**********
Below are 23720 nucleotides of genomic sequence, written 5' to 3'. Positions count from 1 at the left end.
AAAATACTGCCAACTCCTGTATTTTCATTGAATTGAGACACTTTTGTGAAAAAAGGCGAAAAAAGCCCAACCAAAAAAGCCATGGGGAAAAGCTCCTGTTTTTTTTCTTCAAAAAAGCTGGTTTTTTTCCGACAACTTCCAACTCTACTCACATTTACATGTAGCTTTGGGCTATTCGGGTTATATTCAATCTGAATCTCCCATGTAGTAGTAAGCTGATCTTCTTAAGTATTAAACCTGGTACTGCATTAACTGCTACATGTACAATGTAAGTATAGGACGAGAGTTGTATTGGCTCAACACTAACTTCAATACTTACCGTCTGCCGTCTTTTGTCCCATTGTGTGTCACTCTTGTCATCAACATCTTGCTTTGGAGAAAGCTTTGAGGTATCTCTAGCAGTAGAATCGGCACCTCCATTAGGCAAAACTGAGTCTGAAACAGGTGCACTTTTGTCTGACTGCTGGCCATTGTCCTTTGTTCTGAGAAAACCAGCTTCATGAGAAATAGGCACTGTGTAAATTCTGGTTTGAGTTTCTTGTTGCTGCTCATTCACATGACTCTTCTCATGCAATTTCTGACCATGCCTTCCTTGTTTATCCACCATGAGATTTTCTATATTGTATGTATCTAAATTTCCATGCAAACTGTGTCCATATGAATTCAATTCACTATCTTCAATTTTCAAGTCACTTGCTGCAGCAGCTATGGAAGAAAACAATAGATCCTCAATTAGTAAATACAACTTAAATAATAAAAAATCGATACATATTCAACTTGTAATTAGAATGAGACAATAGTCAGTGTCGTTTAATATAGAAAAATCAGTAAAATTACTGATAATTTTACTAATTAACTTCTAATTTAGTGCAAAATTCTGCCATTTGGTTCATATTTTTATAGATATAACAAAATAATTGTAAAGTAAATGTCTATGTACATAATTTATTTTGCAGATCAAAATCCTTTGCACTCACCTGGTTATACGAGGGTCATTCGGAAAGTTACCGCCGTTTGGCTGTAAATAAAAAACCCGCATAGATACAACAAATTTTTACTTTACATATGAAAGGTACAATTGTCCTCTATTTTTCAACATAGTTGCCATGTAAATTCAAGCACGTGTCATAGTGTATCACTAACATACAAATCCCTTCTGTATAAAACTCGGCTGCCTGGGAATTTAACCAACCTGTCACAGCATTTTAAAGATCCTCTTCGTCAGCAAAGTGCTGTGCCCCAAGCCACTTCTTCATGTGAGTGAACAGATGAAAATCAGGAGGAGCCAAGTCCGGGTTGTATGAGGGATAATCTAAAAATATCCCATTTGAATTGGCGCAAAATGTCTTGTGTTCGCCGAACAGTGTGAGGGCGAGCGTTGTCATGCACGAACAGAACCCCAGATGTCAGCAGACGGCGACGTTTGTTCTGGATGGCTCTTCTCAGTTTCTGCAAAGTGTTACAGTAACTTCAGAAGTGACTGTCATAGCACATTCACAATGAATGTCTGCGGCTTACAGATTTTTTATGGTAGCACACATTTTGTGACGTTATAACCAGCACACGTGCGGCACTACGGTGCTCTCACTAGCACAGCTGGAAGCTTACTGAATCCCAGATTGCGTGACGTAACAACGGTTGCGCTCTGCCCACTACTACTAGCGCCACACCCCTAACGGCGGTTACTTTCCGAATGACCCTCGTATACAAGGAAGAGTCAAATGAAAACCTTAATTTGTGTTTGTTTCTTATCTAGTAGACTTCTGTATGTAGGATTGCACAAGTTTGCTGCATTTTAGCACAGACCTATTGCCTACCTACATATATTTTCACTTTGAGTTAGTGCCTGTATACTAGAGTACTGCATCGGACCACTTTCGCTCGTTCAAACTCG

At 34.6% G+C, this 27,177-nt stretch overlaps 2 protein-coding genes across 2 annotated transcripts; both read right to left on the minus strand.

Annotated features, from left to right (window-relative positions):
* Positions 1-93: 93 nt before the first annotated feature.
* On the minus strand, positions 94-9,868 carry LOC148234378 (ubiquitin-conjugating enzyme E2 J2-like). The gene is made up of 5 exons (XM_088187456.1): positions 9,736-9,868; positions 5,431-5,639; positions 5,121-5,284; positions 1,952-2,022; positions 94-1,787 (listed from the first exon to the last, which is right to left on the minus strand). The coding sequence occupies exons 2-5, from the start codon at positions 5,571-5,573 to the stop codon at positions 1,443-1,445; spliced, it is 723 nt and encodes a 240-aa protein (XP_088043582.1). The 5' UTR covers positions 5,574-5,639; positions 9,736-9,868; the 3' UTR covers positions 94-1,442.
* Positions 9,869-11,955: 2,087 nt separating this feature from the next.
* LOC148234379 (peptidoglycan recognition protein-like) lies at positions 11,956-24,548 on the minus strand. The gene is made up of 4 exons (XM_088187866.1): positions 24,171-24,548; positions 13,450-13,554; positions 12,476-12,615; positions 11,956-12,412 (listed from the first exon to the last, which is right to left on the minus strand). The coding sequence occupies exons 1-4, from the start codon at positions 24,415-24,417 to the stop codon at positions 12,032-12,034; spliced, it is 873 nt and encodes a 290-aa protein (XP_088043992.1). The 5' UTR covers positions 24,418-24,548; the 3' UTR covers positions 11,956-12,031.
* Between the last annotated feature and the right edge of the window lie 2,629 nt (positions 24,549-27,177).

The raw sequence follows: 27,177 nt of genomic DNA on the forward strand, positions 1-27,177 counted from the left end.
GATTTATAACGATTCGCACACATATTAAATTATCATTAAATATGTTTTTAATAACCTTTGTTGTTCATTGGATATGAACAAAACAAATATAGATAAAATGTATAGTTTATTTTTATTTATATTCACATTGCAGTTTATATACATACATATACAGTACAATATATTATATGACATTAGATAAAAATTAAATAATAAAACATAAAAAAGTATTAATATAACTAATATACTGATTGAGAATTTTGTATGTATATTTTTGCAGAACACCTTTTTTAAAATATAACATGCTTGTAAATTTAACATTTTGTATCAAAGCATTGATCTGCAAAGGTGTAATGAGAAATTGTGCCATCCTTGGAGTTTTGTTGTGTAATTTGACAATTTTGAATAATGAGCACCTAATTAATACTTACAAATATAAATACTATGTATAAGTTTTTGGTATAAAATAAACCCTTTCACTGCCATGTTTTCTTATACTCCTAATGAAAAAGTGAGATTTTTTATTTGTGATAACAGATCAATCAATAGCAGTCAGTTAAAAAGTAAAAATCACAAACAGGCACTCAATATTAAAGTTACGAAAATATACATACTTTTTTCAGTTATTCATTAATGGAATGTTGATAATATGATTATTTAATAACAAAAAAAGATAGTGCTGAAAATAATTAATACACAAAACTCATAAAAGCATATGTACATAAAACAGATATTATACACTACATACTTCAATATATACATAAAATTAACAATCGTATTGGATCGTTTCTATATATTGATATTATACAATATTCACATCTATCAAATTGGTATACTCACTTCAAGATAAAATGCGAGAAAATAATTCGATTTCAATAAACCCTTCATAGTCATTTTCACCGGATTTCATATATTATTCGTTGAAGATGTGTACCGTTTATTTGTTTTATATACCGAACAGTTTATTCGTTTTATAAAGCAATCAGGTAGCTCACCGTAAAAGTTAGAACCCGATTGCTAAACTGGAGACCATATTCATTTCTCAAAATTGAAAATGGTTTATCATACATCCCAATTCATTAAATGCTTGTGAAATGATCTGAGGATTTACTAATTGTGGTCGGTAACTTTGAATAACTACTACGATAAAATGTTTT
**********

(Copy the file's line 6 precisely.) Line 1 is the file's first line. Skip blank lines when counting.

* On the minus strand, positions 94-9,868 carry LOC148234378 (ubiquitin-conjugating enzyme E2 J2-like). The gene is made up of 5 exons (XM_088187456.1): positions 9,736-9,868; positions 5,431-5,639; positions 5,121-5,284; positions 1,952-2,022; positions 94-1,787 (listed from the first exon to the last, which is right to left on the minus strand). The coding sequence occupies exons 2-5, from the start codon at positions 5,571-5,573 to the stop codon at positions 1,443-1,445; spliced, it is 723 nt and encodes a 240-aa protein (XP_088043582.1). The 5' UTR covers positions 5,574-5,639; positions 9,736-9,868; the 3' UTR covers positions 94-1,442.